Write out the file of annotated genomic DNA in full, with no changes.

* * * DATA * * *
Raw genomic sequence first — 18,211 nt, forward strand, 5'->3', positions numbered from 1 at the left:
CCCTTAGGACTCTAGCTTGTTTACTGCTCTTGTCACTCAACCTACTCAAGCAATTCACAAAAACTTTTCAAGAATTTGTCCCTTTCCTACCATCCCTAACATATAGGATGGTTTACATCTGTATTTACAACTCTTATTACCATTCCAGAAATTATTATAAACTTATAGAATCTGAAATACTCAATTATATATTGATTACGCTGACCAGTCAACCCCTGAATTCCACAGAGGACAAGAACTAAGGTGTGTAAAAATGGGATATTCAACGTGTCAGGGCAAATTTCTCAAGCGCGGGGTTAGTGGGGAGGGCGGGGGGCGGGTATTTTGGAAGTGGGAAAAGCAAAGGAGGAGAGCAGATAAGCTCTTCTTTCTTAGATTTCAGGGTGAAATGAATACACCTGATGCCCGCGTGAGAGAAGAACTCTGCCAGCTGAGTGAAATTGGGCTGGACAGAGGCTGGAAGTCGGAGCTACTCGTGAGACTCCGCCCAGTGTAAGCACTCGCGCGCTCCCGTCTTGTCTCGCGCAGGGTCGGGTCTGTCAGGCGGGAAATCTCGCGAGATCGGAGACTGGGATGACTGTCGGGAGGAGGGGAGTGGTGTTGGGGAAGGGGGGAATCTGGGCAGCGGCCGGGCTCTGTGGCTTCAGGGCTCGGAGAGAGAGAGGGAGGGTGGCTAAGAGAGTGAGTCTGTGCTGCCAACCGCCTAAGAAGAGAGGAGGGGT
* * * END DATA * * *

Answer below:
Raw genomic sequence first — 18,211 nt, forward strand, 5'->3', positions numbered from 1 at the left:
CCCTTAGGACTCTAGCTTGTTTACTGCTCTTGTCACTCAACCTACTCAAGCAATTCACAAAAACTTTTCAAGAATTTGTCCCTTTCCTACCATCCCTAACATATAGGATGGTTTACATCTGTATTTACAACTCTTATTACCATTCCAGAAATTATTATAAACTTATAGAATCTGAAATACTCAATTATATATTGATTACGCTGACCAGTCAACCCCTGAATTCCACAGAGGACAAGAACTAAGGTGTGTAAAAATGGGATATTCAACGTGTCAGGGCAAATTTCTCAAGCGCGGGGTTAGTGGGGAGGGCGGGGGGCGGGTATTTTGGAAGTGGGAAAAGCAAAGGAGGAGAGCAGATAAGCTCTTCTTTCTTAGATTTCAGGGTGAAATGAATACACCTGATGCCCGCGTGAGAGAAGAACTCTGCCAGCTGAGTGAAATTGGGCTGGACAGAGGCTGGAAGTCGGAGCTACTCGTGAGACTCCGCCCAGTGTAAGCACTCGCGCGCTCCCGTCTTGTCTCGCGCAGGGTCGGGTCTGTCAGGCGGGAAATCTCGCGAGATCGGAGACTGGGATGACTGTCGGGAGGAGGGGAGTGGTGTTGGGGAAGGGGGGAATCTGGGCAGCGGCCGGGCTCTGTGGCTTCAGGGCTCGGAGAGAGAGAGGGAGGGTGGCTAAGAGAGTGAGTCTGTGCTGCCAACCGCCTAAGAAGAGAGGAGGGGT